Facial action unit classification using weakly supervised learning

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Deep learning has gained popularity because of its supremacy in terms of performance when trained on large datasets. However, collecting and annotating large datasets is laborious, expensive, and time-consuming. Weak supervision learning (WSL) has been at the forefront in exploring solutions to the above limitations. WSL techniques can create accurate classifiers under different scenarios, such as limited sample datasets, inaccurate datasets with noisy labels, and datasets that do not have the desired labels. This work applies WSL to facial Action Unit (AU) recognition, a problem space that relies on subject-matter experts (i.e., certified Facial Action Unit Coders (FACS)) to annotate samples. Two WSL techniques, namely incomplete supervision using a pseudolabelling mechanism, where one has access to vast amounts of unlabelled data and a limited amount of labelled data, and inaccurate supervision using Large-Loss Rejection (LLR) mechanism, where one has access to only noisy labels, were explored. The pseudo-labelling mechanism involves feeding samples with generated pseudo-labels during the training process. Alternatively, the LLR mechanism prevents model learning noisy labels by rejecting samples that reported large-loss during training. To better evaluate the limitations posed by accurate data and label availability and its impact on training models, the authors trained a baseline emotion recognition model and finetuned for AU recognition using transfer learning. This process also helped access the ability to estimate fine-grain labels (AUs) using only coarse-grain labels (facial emotions). The experimental setup included training and validating a VGG16 Convolutional neural network (CNN) using the Extended Denver Intensity of Spontaneous Facial Action Database (DISFA+) and the use of the Karolinska Directed Emotional Faces (KDEF) dataset as cross-dataset evaluation. Pseudo-labelling approach for AU recognition had three models, the first, PL-1, reported subset accuracy of 68% and 0.56 weighted F1- score, PL-2a reported a subset accuracy 89% and 0.9 weighted F1-score, PL-2b reported a subset accuracy of 66% and a weighted F1-score of 0.44. The LLR approach for AU recognition reported a subset accuracy of 69% and a weighted average F1-score of 0.66. The baseline AU model reported accuracy of 97% and an F1-score of 0.98 for AU recognition, signifying the need for large data sets and transfer learning. However, with an average reported accuracy of 68.5%, WSL mechanisms provide a solution in the right direction and can assist researchers in addressing data annotation challenges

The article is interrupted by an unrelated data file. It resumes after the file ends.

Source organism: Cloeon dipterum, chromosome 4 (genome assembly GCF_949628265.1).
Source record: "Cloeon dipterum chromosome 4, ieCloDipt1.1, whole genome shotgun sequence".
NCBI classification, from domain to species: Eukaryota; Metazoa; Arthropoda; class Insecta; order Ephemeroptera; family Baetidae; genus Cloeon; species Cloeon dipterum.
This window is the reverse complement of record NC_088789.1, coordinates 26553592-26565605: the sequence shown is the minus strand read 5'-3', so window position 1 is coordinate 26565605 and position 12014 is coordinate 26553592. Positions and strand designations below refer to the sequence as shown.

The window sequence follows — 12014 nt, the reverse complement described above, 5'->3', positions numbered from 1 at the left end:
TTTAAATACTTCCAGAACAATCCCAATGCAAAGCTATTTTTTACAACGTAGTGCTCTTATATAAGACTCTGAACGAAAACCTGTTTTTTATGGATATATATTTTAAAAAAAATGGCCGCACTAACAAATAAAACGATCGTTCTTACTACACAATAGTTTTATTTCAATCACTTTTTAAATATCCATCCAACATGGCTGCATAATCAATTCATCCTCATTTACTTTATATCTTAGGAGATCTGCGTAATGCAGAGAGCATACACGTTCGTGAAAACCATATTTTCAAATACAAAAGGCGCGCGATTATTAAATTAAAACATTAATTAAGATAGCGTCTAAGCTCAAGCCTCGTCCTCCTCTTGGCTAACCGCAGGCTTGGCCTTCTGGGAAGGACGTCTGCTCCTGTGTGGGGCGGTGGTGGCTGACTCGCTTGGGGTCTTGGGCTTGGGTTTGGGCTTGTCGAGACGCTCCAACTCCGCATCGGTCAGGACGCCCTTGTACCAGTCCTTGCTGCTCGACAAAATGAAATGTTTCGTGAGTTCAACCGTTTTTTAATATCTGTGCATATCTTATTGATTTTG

A research report submitted in fulfilment of the requirements for the degree of Master of Science to the Faculty of Science, School of Computer Science and Applied Mathematics, University of the Witwatersrand, Johannesburg, 2023
Weakly supervised learning, Machine learning, Facial expression recognition